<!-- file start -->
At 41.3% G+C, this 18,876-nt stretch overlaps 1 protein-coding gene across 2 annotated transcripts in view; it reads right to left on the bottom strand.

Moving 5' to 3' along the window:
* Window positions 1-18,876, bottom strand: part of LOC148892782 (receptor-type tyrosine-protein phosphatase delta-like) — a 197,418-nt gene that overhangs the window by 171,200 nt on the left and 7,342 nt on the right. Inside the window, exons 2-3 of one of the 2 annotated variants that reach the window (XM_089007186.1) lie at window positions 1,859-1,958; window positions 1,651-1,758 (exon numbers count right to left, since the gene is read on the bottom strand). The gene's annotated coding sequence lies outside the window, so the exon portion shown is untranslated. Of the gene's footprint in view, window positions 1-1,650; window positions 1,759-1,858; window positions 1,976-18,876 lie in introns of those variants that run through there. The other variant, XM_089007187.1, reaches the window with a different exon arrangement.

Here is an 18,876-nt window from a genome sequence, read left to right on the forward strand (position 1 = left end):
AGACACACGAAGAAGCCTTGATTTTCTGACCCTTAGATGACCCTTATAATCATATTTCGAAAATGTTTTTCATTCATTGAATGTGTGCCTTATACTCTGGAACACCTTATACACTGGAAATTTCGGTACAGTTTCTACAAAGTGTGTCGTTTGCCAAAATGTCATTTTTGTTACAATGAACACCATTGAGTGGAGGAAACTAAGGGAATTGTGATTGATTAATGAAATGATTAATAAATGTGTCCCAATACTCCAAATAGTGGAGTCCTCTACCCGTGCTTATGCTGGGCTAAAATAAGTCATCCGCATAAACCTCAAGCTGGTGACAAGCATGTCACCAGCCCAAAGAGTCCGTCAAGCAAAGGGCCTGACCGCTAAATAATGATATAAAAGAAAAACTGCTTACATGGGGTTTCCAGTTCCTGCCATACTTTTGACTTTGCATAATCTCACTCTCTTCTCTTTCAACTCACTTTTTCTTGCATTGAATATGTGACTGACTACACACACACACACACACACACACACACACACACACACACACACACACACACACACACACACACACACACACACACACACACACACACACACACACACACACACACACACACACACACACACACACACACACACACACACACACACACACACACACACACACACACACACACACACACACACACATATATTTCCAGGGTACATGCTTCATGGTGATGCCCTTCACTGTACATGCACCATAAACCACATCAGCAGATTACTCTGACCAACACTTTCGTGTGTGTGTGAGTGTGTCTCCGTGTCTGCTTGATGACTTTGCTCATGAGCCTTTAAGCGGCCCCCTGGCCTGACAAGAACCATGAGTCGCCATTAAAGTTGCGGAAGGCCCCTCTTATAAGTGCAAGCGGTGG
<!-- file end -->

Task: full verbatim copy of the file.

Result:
At 41.3% G+C, this 18,876-nt stretch overlaps 1 protein-coding gene across 2 annotated transcripts in view; it reads right to left on the bottom strand.

Moving 5' to 3' along the window:
* Window positions 1-18,876, bottom strand: part of LOC148892782 (receptor-type tyrosine-protein phosphatase delta-like) — a 197,418-nt gene that overhangs the window by 171,200 nt on the left and 7,342 nt on the right. Inside the window, exons 2-3 of one of the 2 annotated variants that reach the window (XM_089007186.1) lie at window positions 1,859-1,958; window positions 1,651-1,758 (exon numbers count right to left, since the gene is read on the bottom strand). The gene's annotated coding sequence lies outside the window, so the exon portion shown is untranslated. Of the gene's footprint in view, window positions 1-1,650; window positions 1,759-1,858; window positions 1,976-18,876 lie in introns of those variants that run through there. The other variant, XM_089007187.1, reaches the window with a different exon arrangement.

Here is an 18,876-nt window from a genome sequence, read left to right on the forward strand (position 1 = left end):
AGACACACGAAGAAGCCTTGATTTTCTGACCCTTAGATGACCCTTATAATCATATTTCGAAAATGTTTTTCATTCATTGAATGTGTGCCTTATACTCTGGAACACCTTATACACTGGAAATTTCGGTACAGTTTCTACAAAGTGTGTCGTTTGCCAAAATGTCATTTTTGTTACAATGAACACCATTGAGTGGAGGAAACTAAGGGAATTGTGATTGATTAATGAAATGATTAATAAATGTGTCCCAATACTCCAAATAGTGGAGTCCTCTACCCGTGCTTATGCTGGGCTAAAATAAGTCATCCGCATAAACCTCAAGCTGGTGACAAGCATGTCACCAGCCCAAAGAGTCCGTCAAGCAAAGGGCCTGACCGCTAAATAATGATATAAAAGAAAAACTGCTTACATGGGGTTTCCAGTTCCTGCCATACTTTTGACTTTGCATAATCTCACTCTCTTCTCTTTCAACTCACTTTTTCTTGCATTGAATATGTGACTGACTACACACACACACACACACACACACACACACACACACACACACACACACACACACACACACACACACACACACACACACACACACACACACACACACACACACACACACACACACACACACACACACACACACACACACACACACACACACACACACACACACACACACACACACACACACACACATATATTTCCAGGGTACATGCTTCATGGTGATGCCCTTCACTGTACATGCACCATAAACCACATCAGCAGATTACTCTGACCAACACTTTCGTGTGTGTGTGAGTGTGTCTCCGTGTCTGCTTGATGACTTTGCTCATGAGCCTTTAAGCGGCCCCCTGGCCTGACAAGAACCATGAGTCGCCATTAAAGTTGCGGAAGGCCCCTCTTATAAGTGCAAGCGGTGG